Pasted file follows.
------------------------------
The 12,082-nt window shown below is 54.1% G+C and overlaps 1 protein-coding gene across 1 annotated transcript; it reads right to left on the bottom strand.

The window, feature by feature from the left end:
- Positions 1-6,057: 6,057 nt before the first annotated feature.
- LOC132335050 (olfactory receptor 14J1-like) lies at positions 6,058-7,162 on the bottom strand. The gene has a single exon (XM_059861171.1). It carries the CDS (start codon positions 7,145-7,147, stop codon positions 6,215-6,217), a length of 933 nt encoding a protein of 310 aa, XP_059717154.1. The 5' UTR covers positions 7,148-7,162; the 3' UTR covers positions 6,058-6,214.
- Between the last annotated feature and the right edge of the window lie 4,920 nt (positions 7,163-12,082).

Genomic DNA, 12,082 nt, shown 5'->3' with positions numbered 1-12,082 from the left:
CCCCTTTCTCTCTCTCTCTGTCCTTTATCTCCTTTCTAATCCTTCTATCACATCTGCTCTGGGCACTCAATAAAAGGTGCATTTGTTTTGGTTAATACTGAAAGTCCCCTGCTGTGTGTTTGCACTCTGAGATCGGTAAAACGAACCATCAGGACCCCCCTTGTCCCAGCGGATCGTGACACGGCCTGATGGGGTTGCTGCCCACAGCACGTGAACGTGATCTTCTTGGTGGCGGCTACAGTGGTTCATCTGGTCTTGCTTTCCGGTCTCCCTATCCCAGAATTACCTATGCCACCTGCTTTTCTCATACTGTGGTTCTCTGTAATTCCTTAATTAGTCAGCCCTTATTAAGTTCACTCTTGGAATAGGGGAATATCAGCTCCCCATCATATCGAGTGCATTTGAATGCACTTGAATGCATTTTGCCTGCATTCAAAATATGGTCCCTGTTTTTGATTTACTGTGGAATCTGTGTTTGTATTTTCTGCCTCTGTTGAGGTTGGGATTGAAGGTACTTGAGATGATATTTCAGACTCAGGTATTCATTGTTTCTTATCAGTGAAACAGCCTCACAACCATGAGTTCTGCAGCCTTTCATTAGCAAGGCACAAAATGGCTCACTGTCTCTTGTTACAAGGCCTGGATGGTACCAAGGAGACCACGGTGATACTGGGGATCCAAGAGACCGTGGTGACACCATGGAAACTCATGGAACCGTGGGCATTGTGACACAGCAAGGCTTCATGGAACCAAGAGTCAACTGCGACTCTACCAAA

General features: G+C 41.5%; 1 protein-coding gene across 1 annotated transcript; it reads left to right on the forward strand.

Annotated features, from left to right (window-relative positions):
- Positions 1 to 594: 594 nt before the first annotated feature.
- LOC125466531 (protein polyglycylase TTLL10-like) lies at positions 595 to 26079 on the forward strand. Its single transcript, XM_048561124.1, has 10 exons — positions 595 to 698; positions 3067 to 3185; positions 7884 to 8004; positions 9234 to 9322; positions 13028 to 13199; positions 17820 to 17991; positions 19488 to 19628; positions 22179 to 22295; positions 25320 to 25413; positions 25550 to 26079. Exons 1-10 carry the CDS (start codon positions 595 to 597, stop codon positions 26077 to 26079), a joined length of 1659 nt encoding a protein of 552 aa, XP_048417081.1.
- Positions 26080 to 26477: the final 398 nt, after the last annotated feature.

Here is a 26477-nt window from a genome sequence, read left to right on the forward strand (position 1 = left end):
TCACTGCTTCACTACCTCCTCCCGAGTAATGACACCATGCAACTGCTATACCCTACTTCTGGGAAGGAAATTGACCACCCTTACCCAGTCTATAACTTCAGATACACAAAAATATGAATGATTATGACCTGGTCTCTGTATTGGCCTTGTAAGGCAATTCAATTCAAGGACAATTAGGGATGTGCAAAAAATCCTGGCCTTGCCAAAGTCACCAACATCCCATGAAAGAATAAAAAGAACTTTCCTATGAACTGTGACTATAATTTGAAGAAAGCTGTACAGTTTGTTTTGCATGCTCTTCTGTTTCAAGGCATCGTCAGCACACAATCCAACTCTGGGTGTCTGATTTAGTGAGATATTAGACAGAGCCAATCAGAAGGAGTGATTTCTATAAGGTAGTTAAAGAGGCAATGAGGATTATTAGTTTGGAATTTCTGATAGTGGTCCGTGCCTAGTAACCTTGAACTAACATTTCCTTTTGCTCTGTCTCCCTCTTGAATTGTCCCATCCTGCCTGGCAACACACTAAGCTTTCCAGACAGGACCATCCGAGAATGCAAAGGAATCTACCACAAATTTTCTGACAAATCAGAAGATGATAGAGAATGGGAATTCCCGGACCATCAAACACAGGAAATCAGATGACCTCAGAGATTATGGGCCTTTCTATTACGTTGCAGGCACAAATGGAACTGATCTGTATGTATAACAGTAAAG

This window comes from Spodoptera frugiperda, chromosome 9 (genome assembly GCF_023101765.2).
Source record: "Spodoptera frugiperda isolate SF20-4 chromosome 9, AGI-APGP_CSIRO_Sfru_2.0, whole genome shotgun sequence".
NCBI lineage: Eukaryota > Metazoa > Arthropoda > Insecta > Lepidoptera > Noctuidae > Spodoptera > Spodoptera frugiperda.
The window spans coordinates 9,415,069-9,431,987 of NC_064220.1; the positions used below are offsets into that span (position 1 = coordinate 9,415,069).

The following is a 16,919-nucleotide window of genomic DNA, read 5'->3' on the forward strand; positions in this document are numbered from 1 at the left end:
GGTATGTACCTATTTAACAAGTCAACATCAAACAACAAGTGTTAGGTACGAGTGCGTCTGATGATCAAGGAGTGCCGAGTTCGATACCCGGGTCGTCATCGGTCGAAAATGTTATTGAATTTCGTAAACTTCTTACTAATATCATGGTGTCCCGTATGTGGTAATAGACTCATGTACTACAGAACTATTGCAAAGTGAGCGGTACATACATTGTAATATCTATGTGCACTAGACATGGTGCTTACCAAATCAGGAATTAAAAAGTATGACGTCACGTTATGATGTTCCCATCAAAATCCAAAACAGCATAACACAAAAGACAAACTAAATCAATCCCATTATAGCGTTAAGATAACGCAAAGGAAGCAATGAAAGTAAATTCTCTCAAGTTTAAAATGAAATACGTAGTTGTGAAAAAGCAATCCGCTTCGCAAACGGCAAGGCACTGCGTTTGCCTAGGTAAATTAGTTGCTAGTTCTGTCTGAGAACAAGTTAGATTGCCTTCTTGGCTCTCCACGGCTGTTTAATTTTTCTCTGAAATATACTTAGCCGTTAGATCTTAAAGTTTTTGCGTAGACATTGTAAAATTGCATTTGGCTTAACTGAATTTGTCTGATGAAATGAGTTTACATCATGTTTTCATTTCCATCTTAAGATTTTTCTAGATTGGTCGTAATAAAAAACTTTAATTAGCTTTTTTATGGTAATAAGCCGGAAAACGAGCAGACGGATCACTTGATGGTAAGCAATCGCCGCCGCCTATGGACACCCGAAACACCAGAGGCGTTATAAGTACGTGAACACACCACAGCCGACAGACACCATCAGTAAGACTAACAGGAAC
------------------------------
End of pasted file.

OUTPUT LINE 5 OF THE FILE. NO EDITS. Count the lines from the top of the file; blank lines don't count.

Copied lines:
- Between the last annotated feature and the right edge of the window lie 4,920 nt (positions 7,163-12,082).